Most countries have their own governmental public health agency, often called the ministry of health, with responsibility for domestic health issues.
For example, in the United States, state and local health departments are on the front line of public health initiatives. In addition to their national duties, the United States Public Health Service (PHS), led by the Surgeon General of the United States Public Health Service, and the Centers for Disease Control and Prevention, headquartered in Atlanta, are also involved with international health activities.
Public health programs
Most governments recognize the importance of public health programs in reducing the incidence of disease, disability, and the effects of aging and other physical and mental health conditions. However, public health generally receives significantly less government funding compared with medicine. Although the collaboration of local health and government agencies is considered best practice to improve public health, the pieces of evidence available to support this is limited. Public health programs providing vaccinations have made progress in promoting health, including the eradication of smallpox, a disease that plagued humanity for thousands of years.
The World Health Organization (WHO) identifies core functions of public health programs including:
- providing leadership on matters critical to health and engaging in partnerships where joint action is needed;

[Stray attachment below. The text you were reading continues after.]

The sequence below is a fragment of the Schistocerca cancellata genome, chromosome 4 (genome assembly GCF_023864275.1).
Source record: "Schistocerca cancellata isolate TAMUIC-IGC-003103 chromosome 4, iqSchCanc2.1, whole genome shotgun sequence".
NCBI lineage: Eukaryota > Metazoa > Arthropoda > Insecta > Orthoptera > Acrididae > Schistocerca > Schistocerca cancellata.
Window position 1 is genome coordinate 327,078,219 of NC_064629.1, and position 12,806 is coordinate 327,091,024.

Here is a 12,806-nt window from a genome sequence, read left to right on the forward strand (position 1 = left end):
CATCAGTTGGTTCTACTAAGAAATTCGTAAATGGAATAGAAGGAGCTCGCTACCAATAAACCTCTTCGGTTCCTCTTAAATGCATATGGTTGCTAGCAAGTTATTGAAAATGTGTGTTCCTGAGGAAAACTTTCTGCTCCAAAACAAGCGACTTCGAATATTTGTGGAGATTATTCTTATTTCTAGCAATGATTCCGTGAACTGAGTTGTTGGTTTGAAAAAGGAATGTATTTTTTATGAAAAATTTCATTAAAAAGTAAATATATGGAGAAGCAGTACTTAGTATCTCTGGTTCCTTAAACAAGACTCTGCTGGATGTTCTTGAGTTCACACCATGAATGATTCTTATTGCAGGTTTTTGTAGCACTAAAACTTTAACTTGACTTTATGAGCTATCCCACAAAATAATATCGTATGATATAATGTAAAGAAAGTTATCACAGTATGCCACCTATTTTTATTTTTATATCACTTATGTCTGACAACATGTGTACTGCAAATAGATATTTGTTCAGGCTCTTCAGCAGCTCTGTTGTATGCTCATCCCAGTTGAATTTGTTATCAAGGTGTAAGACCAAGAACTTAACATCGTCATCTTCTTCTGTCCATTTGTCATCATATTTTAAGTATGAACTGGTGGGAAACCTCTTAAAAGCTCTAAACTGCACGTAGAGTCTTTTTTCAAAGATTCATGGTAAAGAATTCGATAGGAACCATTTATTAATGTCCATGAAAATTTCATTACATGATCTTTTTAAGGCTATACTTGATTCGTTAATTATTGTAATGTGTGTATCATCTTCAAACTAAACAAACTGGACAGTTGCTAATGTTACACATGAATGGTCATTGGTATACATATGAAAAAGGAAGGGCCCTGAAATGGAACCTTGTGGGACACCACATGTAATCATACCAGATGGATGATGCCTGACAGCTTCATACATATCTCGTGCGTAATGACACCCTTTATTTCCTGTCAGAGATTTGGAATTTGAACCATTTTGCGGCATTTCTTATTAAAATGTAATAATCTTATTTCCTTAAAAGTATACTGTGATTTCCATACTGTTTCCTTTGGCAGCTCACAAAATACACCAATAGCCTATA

- shaping a research agenda and stimulating the generation, translation and dissemination of valuable knowledge;
- setting norms and standards and promoting and monitoring their implementation;
- articulating ethical and evidence-based policy options;
- monitoring the health situation and assessing health trends.
In particular, public health surveillance programs can:
- serve as an early warning system for impending public health emergencies;
- document the impact of an intervention, or track progress towards specified goals; and
- monitor and clarify the epidemiology of health problems, allow priorities to be set, and inform health policy and strategies.
- diagnose, investigate, and monitor health problems and health hazards of the community
Many health problems are due to maladaptive personal behaviors. From an evolutionary psychology perspective, over consumption of novel substances that are harmful is due to the activation of an evolved reward system for substances such as drugs, tobacco, alcohol, refined salt, fat, and carbohydrates. New technologies such as modern transportation also cause reduced physical activity. Research has found that behavior is more effectively changed by taking evolutionary motivations into consideration instead of only presenting information about health effects. The marketing industry has long known the importance of associating products with high status and attractiveness to others. Films are increasingly being recognized as a public health tool. In fact, film festivals and competitions have been established to specifically promote films about health. Conversely, it has been argued that emphasizing the harmful and undesirable effects of tobacco smoking on other persons and imposing smoking bans in public places have been particularly effective in reducing tobacco smoking.
Applications in health care
As well as seeking to improve population health through the implementation of specific population-level interventions, public health contributes to medical care by identifying and assessing population needs for health care services, including: